HANOI – U.S. President Donald Trump’s new trade representative held his first face-to-face meetings with some key partners on Saturday as the United States charts an “America First” policy that has upended the old global order and sparked fears of protectionism.
Robert Lighthizer met ministers from Canada and Japan on the sidelines of a gathering of Asia-Pacific Economic Cooperation (APEC) countries in Vietnam’s capital, Hanoi, the biggest trade meeting since Trump took office.
Its members account for over 40 percent of world trade.
Lighthizer and Japan’s economy, trade and industry minister, Hiroshige Seko, agreed on strengthening bilateral trade and removing barriers, a statement from the U.S. trade representative said.
“In particular, both sides agreed to strengthen cooperation to address common concerns with respect to unfair trade practices utilized by third-countries,” it said.
Lighthizer has in the past criticized China for what he described as unfair practices, although Trump has dropped the anti-China rhetoric of his election campaign.
The word “fair” has increasingly entered the U.S. trade lexicon alongside its old mantra of “free” as Trump seeks to do more to enforce or renegotiate trade agreements in the name of protecting American jobs – particularly in manufacturing.
A draft seen by Reuters of the APEC meeting statement to be issued on Sunday emphasised free trade and warned of the dangers of protectionism.
But the different approaches were evident in Hanoi.
Lighthizer was due to meet about a dozen counterparts there, including China’s representative, a U.S. official said. The veteran lawyer and Reagan-era trade negotiator was only confirmed in his new role earlier this month.
CHINA PUSHES ASIAN DEAL
China, putting itself forward as a global free trade champion in light of the U.S. shift, is pushing a free trade agreement to encompass the vast majority of Asian economies. The Asia trade deal it favours is called the Regional Comprehensive Economic Partnership.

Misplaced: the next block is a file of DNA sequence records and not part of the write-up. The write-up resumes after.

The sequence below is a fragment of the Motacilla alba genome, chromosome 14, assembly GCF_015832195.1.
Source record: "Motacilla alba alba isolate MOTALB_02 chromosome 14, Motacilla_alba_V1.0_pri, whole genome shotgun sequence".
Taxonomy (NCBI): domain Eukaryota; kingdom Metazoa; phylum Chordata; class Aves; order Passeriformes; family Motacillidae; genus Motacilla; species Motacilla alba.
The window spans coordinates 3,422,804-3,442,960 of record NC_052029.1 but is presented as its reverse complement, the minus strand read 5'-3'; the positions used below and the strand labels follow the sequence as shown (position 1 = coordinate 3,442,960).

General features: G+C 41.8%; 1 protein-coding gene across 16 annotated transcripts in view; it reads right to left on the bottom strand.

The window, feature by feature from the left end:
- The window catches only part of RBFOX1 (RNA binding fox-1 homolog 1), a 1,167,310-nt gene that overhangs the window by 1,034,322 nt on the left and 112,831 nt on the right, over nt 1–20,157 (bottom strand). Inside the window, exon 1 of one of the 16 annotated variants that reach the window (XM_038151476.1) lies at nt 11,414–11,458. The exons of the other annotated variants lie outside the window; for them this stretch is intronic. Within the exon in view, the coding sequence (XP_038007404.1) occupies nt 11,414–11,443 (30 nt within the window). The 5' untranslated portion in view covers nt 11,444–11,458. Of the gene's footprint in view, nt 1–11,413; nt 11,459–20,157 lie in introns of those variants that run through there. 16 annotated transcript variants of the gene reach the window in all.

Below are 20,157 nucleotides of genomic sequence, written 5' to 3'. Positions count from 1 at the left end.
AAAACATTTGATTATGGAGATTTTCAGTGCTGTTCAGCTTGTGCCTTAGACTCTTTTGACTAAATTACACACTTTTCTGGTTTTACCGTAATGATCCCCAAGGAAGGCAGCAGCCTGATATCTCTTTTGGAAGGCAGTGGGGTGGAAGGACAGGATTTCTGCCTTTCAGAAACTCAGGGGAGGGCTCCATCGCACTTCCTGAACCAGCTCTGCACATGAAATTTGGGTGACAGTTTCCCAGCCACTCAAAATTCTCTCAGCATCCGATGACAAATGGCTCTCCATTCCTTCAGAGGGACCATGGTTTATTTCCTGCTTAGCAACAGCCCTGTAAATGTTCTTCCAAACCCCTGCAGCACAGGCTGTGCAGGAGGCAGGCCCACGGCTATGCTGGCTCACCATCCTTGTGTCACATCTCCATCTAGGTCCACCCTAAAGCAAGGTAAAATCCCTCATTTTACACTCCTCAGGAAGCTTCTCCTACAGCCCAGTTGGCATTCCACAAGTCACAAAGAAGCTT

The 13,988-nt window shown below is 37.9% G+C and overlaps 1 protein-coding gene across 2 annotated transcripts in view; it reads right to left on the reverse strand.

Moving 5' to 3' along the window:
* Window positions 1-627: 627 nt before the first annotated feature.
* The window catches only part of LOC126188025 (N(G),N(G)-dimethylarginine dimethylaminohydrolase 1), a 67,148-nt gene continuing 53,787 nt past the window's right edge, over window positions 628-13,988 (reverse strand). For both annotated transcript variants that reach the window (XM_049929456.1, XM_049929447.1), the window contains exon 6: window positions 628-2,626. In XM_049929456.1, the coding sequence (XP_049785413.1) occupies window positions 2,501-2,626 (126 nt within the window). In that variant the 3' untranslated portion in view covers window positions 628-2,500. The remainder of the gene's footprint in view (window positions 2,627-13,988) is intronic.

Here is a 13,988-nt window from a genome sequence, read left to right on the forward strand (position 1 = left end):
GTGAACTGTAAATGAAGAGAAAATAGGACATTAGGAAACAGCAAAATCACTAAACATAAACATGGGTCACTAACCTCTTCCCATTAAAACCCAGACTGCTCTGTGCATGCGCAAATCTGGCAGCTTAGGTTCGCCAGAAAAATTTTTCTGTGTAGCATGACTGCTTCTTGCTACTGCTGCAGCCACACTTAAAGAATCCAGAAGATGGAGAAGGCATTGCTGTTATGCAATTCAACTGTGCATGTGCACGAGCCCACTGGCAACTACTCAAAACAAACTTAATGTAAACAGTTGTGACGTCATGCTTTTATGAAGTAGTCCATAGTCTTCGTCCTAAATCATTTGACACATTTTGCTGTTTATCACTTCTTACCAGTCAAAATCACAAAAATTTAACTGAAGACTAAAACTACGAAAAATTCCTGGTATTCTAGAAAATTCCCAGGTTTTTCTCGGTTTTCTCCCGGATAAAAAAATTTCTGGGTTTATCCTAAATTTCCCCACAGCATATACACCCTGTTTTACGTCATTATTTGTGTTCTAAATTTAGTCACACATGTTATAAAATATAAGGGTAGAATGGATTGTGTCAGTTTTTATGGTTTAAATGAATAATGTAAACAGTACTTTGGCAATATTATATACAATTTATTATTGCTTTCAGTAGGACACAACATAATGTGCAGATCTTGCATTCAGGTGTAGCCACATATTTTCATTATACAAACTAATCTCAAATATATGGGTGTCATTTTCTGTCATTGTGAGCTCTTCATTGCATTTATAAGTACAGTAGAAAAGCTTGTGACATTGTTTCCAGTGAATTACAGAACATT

Meanwhile, Japan is leading countries that want to persist with the Trans-Pacific Partnership (TPP) trade deal ditched by Trump in one of his first acts in office. TPP excludes China and covers a broader scope than the trade agreement favoured by Beijing.
Negotiators from the so-called TPP-11 met to discuss how the agreement could be taken forward. Ministers from the group will take a decision early on Sunday.
The greatest challenge is keeping on board Vietnam and Malaysia, which joined largely to benefit from better access to the U.S. market. Officials from both countries have said that without the Americans they would want to renegotiate.
New Zealand Trade Minister Todd McClay said he did not expect a big decision this weekend on how to go forward with the agreement, but hoped for a commitment on working out how to do so.
“That will take some time. It will take most of this year,” he told Reuters. “We think the agreement is well balanced. We are willing to engage in conversation to better understand the positions of Malaysia and Vietnam and other countries.”
Japan hopes the United States will one day rejoin the TPP agreement. But renegotiating the existing North America Free Trade Agreement (NAFTA) is a bigger immediate priority for Washington.